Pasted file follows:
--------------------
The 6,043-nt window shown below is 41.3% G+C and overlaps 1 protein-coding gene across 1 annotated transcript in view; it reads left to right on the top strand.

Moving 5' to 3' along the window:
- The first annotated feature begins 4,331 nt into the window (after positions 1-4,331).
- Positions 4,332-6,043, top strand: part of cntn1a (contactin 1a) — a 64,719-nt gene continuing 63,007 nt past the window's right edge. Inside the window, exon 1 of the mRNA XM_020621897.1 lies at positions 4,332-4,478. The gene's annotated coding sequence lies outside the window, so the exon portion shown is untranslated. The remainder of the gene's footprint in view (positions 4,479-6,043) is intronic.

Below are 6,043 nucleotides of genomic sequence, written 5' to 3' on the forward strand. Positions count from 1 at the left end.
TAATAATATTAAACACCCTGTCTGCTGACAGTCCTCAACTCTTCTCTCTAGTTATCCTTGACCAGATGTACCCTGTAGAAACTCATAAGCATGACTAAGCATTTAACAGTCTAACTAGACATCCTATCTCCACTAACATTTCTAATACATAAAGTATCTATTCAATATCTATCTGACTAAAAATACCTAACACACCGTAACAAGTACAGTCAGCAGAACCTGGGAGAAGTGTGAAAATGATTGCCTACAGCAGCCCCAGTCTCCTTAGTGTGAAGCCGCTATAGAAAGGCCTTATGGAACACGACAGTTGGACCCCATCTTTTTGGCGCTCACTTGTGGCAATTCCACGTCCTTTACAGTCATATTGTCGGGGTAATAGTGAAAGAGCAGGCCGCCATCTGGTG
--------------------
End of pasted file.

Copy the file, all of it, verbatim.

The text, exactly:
The 6,043-nt window shown below is 41.3% G+C and overlaps 1 protein-coding gene across 1 annotated transcript in view; it reads left to right on the top strand.

Moving 5' to 3' along the window:
- The first annotated feature begins 4,331 nt into the window (after positions 1-4,331).
- Positions 4,332-6,043, top strand: part of cntn1a (contactin 1a) — a 64,719-nt gene continuing 63,007 nt past the window's right edge. Inside the window, exon 1 of the mRNA XM_020621897.1 lies at positions 4,332-4,478. The gene's annotated coding sequence lies outside the window, so the exon portion shown is untranslated. The remainder of the gene's footprint in view (positions 4,479-6,043) is intronic.

Below are 6,043 nucleotides of genomic sequence, written 5' to 3' on the forward strand. Positions count from 1 at the left end.
TAATAATATTAAACACCCTGTCTGCTGACAGTCCTCAACTCTTCTCTCTAGTTATCCTTGACCAGATGTACCCTGTAGAAACTCATAAGCATGACTAAGCATTTAACAGTCTAACTAGACATCCTATCTCCACTAACATTTCTAATACATAAAGTATCTATTCAATATCTATCTGACTAAAAATACCTAACACACCGTAACAAGTACAGTCAGCAGAACCTGGGAGAAGTGTGAAAATGATTGCCTACAGCAGCCCCAGTCTCCTTAGTGTGAAGCCGCTATAGAAAGGCCTTATGGAACACGACAGTTGGACCCCATCTTTTTGGCGCTCACTTGTGGCAATTCCACGTCCTTTACAGTCATATTGTCGGGGTAATAGTGAAAGAGCAGGCCGCCATCTGGTG